1. I wasn't sure what "interesting insights" I was supposed to get from the above photo, but it's worth reading Mr Veenstra's comments in his blog.

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    1. Hi John - I think Anton has given a lot of interesting insights in this interview!

      His work is cutting-edge - I love artists who push the boundaries of their medium ;)

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  2. Michelle, you're naughty but I like you. Some guys object to having a wiener shoved in their face. By the way, the image is intended as celebration & affirmation NOT titillation. Publishing the photo of the button portrait of my mum introduces the complexities of mixed media, what it's about & what it does. There's a debate raging currently about ornamentation. I'll have to write a 20,000 word thesis on the topic for UOW.

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    1. ;)

      I chose images that reflect your amazing textile art career and skills ... both style and content.

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  3. Hi Michelle
    Thanks for these wonderful interviews. I am really enjoying them. I am also learning about people I would never have otherwise heard of.

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    1. I'm glad you're enjoying them, Mary! They're both awesome people ;)

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  4. This is the second interview I have caught on your blog-loving it. I note the first reply stated photo, not photo's. Unfortunately artists depicting breasts or genitalia in their art often have their work referred to as feminist, queer, uncouth or uncomfortably provocative.
    This more narrow attitude towards viewing often leads to immediate dismissal of the artist and their work. Offense or mistrust towards such work is an indication of the various baggage and experiences the viewer brings to the work. It is not usually the intent of the artist to shock. Good art, such as this shown above, is merely a reflection of where we are at as a whole society, it is merely one persons visual comment of a place or time in which the artist has passed. Personal taste should not distort or interfere with the actual quality of a volume of work as a whole .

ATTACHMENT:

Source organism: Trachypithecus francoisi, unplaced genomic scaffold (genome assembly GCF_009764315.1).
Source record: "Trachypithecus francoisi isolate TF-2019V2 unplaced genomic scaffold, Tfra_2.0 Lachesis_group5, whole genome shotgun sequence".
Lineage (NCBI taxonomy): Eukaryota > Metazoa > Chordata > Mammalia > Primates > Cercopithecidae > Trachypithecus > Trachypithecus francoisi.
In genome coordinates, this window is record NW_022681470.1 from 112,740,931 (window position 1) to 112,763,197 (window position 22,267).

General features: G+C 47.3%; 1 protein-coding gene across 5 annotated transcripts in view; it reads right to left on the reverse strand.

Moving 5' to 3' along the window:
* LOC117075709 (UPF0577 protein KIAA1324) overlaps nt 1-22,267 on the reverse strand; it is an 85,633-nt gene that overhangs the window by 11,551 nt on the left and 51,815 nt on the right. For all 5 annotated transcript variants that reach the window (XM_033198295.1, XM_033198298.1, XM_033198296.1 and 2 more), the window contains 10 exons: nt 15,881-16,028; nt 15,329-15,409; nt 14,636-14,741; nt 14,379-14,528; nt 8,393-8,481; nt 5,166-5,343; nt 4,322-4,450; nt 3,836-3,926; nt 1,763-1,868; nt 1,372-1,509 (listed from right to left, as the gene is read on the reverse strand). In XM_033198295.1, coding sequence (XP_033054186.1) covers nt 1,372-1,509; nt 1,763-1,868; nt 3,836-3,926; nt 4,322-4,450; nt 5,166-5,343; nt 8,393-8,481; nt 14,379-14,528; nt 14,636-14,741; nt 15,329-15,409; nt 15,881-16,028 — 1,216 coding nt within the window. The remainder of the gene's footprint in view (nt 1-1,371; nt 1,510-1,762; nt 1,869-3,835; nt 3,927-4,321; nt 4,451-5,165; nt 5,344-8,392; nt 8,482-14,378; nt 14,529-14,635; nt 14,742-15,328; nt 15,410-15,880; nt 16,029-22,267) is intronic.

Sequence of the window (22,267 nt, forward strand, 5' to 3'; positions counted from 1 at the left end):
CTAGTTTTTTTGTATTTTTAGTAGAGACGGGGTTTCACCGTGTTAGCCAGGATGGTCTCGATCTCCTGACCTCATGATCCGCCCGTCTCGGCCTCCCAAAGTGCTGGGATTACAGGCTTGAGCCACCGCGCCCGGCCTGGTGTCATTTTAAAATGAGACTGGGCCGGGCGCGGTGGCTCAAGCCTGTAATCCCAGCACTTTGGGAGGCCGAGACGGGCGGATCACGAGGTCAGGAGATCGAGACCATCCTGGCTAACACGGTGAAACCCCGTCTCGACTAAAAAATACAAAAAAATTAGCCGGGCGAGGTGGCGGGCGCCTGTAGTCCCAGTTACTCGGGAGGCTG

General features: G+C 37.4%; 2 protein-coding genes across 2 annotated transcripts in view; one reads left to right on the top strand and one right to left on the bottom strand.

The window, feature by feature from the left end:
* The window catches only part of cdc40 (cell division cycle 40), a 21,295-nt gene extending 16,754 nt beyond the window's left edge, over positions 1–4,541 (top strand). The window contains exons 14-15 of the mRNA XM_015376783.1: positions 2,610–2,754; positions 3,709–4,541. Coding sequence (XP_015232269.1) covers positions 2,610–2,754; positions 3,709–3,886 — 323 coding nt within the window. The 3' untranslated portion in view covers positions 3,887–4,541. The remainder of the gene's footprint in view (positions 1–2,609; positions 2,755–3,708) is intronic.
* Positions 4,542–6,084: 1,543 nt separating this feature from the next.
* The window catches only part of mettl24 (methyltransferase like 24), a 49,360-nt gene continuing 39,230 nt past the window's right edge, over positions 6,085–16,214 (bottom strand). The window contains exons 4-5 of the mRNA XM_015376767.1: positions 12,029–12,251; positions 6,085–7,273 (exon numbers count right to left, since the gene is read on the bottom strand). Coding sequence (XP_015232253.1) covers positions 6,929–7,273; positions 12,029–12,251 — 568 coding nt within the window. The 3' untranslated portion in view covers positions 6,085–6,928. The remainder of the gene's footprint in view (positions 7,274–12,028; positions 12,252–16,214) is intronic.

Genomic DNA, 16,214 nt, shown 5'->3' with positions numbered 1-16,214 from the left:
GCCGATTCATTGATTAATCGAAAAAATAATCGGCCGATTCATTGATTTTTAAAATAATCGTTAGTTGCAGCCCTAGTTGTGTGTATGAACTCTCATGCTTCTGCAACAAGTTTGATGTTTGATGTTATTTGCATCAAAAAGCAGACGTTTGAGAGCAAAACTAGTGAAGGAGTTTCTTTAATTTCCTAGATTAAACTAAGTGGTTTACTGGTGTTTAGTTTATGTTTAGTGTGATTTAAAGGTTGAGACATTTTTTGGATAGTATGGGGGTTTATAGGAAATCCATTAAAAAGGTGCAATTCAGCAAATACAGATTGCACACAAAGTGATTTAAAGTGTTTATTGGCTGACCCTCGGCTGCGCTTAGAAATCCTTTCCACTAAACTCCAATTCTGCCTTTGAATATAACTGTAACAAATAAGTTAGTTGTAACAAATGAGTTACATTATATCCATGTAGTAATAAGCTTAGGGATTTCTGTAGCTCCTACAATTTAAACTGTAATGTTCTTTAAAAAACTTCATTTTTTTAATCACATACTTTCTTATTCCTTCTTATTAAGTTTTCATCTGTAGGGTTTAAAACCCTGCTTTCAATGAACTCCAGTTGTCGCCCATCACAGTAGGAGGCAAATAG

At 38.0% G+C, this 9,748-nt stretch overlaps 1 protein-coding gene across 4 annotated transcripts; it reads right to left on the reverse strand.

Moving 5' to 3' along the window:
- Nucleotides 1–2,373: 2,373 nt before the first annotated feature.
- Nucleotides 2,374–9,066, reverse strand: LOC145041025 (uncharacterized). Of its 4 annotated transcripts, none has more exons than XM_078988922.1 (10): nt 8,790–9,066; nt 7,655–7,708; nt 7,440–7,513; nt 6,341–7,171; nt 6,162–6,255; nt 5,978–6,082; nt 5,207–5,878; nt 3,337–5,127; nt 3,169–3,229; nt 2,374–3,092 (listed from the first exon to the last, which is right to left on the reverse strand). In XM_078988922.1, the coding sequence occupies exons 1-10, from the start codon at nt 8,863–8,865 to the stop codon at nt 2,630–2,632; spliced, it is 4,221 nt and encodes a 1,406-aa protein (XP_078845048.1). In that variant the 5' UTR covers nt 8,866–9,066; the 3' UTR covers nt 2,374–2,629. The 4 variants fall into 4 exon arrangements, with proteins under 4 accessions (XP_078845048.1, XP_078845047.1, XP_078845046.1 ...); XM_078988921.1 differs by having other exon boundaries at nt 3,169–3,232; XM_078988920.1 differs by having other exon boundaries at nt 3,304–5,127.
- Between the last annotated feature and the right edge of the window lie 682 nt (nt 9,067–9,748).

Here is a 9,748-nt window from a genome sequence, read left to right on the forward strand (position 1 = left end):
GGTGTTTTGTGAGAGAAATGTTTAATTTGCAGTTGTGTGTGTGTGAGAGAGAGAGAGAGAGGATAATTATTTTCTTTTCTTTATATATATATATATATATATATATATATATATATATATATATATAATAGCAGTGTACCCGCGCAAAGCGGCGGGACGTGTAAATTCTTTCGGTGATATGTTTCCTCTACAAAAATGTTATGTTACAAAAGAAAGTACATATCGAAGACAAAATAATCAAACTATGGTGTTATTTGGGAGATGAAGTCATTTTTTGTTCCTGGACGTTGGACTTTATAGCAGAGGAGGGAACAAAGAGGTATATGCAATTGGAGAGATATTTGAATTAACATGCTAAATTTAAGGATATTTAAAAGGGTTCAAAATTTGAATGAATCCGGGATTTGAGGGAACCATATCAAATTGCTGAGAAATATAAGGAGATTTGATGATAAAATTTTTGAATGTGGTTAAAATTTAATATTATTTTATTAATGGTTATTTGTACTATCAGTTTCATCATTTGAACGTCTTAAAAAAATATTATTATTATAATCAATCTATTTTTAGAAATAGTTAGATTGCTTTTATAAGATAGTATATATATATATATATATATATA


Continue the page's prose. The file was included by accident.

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    1. Well said, Stephenie! Your own work is cutting edge in a similar way, so you would know what you're talking about ;)

      I must confess, I'm interested in art rather than technically clever tapestry. 'Nice' art bores the hell out of me - I want to be challenged as a viewer, and I want to look at something and say 'WOW!'.

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  5. long live the wiener!

    also, long live your new added function as art interviewer and go-between. Good and useful info. Thanks again, Michelle.

    misha

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    1. No worries Misha! I just wanted to know stuff, and am cheeky enough to ask ;)

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  6. Hi Michelle
    I am really enjoying your interviews as they provide insight into other people's work. And as Misha says, long live the weiner.

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    1. Haaha, glad you're enjoying them Glennis!

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  7. I'm not an artist by any stretch of the imagination, but I do like what I see... and what I like is work that challenges and encourages discussion. Much more interesting than still-lifes of vases! :)

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    1. Yes, exactly! That's what 'art' is all about - pushing boundaries - anything else is craft ;)

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  8. thank you all, and after the above reactions, clearly the wiener will live LONG.